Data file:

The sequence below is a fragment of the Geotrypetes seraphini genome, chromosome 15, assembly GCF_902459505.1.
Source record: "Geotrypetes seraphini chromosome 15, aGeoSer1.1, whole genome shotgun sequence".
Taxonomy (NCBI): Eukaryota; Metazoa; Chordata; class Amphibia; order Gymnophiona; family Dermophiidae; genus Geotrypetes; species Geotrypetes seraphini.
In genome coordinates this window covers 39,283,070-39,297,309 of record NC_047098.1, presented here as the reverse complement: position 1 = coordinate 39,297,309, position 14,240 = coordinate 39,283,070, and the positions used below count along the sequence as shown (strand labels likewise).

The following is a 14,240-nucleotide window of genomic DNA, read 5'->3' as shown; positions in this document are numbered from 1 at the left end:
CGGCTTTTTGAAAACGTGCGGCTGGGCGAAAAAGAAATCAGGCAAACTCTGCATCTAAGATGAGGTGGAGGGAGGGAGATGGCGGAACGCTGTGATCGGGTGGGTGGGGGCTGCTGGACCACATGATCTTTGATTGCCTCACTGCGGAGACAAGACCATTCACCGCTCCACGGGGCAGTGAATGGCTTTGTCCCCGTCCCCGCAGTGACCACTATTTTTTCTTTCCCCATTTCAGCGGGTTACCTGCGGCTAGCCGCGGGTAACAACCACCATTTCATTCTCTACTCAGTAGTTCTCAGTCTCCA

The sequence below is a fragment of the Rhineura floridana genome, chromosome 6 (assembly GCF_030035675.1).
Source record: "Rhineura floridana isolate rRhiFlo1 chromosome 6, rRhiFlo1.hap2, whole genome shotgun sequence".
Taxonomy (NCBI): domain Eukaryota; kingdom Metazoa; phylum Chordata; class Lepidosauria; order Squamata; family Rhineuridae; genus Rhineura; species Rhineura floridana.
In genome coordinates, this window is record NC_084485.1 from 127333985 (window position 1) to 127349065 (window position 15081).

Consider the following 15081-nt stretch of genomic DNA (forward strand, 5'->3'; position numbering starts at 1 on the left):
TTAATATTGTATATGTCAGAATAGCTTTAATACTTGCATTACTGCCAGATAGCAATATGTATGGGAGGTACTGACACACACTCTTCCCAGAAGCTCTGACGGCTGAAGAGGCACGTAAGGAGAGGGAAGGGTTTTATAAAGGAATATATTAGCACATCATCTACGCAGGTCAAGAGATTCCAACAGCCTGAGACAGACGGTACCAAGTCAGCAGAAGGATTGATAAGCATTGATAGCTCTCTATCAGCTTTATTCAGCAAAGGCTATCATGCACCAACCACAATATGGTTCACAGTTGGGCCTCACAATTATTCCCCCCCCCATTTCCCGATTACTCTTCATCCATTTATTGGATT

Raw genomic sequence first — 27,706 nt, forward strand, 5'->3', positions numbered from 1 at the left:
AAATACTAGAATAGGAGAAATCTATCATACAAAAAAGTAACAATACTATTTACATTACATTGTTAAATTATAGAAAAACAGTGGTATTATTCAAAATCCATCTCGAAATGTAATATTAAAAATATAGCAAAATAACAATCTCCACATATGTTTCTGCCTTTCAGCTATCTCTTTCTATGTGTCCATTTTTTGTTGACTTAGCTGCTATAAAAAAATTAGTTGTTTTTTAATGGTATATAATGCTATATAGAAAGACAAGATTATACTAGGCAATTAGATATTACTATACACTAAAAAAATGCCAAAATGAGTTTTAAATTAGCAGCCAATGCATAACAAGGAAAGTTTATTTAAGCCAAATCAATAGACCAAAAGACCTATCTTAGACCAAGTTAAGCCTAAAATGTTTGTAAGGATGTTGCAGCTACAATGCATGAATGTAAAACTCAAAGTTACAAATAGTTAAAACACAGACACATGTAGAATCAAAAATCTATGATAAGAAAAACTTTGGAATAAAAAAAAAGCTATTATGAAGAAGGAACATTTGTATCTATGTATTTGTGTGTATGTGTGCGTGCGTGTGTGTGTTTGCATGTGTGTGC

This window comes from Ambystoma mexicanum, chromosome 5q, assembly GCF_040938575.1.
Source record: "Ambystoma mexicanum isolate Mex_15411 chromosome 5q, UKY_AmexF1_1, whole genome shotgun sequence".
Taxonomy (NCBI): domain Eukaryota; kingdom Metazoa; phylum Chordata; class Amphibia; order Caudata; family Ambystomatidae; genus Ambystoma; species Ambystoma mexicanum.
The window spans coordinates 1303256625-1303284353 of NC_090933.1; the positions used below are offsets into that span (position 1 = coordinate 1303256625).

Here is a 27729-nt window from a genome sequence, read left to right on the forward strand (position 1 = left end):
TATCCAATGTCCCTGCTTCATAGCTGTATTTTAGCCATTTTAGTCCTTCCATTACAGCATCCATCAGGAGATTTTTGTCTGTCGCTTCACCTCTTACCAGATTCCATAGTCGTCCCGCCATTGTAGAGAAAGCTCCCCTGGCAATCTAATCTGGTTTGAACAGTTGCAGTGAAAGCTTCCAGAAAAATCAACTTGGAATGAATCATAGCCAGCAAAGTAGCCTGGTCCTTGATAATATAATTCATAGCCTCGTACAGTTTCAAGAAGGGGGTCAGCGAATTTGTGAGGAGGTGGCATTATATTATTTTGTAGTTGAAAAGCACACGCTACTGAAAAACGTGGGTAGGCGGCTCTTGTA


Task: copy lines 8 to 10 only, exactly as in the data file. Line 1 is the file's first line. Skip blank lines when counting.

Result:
Source record: "Rhineura floridana isolate rRhiFlo1 chromosome 6, rRhiFlo1.hap2, whole genome shotgun sequence".
Taxonomy (NCBI): domain Eukaryota; kingdom Metazoa; phylum Chordata; class Lepidosauria; order Squamata; family Rhineuridae; genus Rhineura; species Rhineura floridana.
In genome coordinates, this window is record NC_084485.1 from 127333985 (window position 1) to 127349065 (window position 15081).